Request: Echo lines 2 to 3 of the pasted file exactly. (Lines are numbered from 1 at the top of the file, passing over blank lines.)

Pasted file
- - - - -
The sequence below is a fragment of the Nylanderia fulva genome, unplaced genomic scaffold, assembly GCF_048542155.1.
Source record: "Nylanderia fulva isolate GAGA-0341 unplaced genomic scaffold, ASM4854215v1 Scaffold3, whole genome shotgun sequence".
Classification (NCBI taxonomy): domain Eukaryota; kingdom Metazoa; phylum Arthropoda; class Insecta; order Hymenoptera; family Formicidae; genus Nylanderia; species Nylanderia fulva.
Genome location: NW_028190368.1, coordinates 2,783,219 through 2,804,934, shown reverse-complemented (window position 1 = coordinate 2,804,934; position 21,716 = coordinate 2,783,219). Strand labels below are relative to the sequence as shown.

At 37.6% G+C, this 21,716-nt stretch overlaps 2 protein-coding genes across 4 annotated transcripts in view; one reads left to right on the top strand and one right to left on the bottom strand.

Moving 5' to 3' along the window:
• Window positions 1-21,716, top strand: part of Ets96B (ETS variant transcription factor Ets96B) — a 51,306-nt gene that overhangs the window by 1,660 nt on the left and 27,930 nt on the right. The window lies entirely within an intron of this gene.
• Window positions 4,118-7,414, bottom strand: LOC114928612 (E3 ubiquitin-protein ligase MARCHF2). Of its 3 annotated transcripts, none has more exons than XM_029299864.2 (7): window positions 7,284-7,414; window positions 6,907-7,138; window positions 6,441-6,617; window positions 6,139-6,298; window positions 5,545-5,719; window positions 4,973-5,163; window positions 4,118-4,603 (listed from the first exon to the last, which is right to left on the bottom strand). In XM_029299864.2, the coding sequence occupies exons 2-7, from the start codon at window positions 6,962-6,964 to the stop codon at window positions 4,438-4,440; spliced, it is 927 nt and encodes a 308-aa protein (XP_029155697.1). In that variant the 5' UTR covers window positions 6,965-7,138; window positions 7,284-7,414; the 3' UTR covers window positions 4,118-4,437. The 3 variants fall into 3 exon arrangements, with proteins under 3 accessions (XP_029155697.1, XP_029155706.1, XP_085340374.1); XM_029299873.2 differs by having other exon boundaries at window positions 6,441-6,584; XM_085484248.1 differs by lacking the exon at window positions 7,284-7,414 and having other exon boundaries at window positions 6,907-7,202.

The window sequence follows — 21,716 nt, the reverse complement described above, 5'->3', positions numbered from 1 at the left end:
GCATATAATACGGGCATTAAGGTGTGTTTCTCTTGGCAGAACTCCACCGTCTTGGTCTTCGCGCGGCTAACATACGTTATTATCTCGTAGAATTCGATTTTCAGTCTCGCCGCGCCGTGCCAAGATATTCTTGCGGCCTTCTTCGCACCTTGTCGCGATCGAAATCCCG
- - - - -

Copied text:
Source record: "Nylanderia fulva isolate GAGA-0341 unplaced genomic scaffold, ASM4854215v1 Scaffold3, whole genome shotgun sequence".
Classification (NCBI taxonomy): domain Eukaryota; kingdom Metazoa; phylum Arthropoda; class Insecta; order Hymenoptera; family Formicidae; genus Nylanderia; species Nylanderia fulva.